WICHITA, Kan. (KSNW) – Tammy Snow, a nearly 30-year veteran of the Wichita Fire Department, has been appointed head of the department following a national search, City Manager Robert Layton announced on Thursday.
Snow has served as the WFD interim Chief since July, when longtime Fire Chief Ronald D. Blackwell retired.
“Chief Snow recognizes the exceptional service already provided by the Wichita Fire Department and will build on that record to create a nationally recognized department,” Layton said. “Her collaborative leadership style and dedication to excellence is well suited to address the issues and challenges facing a 21st century Fire Department.”
Snow is the first female chief of the Wichita Fire Department, founded in 1886.
“I am not only honored and humbled to be selected as the 14th Fire Chief for the Wichita Fire Department but extremely excited to be provided the opportunity to enhance the department’s exceptional services through innovation and capitalizing on opportunities,” Snow said. “My successes are a direct reflection of the stellar personnel composing the department and with their help, I look forward to creating a fire service department that not only exceeds community expectations but industry standards.”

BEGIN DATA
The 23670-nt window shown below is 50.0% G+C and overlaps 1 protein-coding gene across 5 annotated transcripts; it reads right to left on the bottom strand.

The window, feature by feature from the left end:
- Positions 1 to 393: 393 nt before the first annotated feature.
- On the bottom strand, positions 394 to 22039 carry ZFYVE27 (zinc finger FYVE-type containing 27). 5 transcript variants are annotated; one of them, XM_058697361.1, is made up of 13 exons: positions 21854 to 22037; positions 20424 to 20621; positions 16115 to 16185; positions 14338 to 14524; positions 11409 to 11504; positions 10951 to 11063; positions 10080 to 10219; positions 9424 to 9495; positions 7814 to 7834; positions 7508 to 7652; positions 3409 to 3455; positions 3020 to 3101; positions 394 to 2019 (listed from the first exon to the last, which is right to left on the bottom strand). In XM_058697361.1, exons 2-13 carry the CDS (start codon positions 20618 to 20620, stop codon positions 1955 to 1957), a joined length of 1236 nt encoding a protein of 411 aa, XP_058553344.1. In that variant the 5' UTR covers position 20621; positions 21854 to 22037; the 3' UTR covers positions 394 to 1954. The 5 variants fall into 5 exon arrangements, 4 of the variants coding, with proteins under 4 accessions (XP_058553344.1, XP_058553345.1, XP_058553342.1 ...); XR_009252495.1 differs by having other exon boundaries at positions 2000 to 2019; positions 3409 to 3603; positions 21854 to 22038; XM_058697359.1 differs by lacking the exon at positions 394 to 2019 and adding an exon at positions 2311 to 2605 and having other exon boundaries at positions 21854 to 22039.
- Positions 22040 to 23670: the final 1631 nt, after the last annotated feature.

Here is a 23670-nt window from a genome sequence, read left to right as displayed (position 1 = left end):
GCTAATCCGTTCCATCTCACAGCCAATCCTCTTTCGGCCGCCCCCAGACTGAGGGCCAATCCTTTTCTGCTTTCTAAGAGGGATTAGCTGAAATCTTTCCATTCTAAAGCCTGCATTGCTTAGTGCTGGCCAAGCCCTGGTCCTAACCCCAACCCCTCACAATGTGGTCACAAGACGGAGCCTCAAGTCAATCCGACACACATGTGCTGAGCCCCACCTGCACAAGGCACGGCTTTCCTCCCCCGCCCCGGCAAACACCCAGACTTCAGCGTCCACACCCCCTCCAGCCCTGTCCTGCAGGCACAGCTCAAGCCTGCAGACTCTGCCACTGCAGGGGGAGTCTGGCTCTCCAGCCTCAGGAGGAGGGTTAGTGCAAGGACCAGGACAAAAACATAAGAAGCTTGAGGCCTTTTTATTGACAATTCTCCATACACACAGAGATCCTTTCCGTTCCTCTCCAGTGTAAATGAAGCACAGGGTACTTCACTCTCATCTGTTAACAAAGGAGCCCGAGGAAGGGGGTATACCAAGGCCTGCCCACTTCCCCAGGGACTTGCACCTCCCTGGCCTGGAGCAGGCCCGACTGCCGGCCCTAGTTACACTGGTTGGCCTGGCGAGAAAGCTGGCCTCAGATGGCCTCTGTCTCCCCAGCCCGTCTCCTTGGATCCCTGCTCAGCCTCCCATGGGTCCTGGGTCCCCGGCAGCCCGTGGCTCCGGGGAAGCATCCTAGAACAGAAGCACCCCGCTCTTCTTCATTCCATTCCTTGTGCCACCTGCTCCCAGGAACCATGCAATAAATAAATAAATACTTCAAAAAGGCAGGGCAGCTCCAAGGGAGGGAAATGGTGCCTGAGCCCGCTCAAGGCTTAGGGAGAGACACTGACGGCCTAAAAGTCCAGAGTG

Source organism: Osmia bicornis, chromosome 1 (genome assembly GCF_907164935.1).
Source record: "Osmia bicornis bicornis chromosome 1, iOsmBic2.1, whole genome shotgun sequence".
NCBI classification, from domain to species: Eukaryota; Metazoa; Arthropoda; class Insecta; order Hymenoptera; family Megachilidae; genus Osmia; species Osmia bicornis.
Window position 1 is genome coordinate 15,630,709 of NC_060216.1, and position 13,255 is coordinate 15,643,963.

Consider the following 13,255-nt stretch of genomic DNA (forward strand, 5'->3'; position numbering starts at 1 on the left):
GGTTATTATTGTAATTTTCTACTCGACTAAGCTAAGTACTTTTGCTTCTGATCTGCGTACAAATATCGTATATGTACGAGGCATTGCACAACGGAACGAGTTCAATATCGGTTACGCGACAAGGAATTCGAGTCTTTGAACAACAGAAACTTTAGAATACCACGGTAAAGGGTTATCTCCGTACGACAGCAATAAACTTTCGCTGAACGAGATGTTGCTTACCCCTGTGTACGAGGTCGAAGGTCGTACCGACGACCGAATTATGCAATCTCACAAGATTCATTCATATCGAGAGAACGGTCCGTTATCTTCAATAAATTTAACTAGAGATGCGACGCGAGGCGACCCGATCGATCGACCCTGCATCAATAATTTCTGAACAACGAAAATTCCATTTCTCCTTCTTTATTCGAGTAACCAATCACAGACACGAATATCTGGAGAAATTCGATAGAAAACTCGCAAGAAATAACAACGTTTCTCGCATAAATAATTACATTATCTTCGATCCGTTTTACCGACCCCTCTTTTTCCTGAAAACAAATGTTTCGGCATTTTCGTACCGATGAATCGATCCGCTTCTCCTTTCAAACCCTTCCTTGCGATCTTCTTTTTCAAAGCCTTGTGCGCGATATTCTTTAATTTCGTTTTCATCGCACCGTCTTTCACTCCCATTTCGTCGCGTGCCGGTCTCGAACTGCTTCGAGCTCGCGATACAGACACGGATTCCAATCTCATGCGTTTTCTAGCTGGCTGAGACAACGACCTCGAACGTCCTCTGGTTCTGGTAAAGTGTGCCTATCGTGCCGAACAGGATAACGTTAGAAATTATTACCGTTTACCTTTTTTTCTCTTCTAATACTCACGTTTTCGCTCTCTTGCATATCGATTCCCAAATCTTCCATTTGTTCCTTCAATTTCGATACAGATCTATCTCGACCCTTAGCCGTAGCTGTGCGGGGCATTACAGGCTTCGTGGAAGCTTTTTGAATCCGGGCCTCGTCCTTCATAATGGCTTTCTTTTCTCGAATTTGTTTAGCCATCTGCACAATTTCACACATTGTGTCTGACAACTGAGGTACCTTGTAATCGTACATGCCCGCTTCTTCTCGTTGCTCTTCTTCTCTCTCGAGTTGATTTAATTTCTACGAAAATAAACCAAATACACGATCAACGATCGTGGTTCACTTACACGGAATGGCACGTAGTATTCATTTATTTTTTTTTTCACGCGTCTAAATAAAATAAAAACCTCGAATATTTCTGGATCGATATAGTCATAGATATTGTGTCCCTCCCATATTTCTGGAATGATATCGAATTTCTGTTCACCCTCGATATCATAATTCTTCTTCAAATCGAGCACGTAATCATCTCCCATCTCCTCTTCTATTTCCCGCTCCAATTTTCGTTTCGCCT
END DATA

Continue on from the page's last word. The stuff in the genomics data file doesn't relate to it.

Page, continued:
Snow began working for the department in 1988. She served as a Firefighter, Lieutenant, Captain, and Battalion Chief before being appointed a Division Chief in 2011. As a Division Chief, she directed the WFD Operations Division. She has a bachelor of arts and a master’s in education from Wichita State University.
The Wichita Fire Department serves more than 382,000 residents in the area. In addition to Wichita, the department provides emergency responses throughout the metropolitan area through automatic and mutual aid agreements with surrounding jurisdictions. Snow will oversee a nearly $46 million budget and about 425 employees representing the Emergency Operations and Support Services divisions. The Emergency Operations Division, comprised of 412 employees, responds to fires and other emergencies from the City’s 22 firehouses.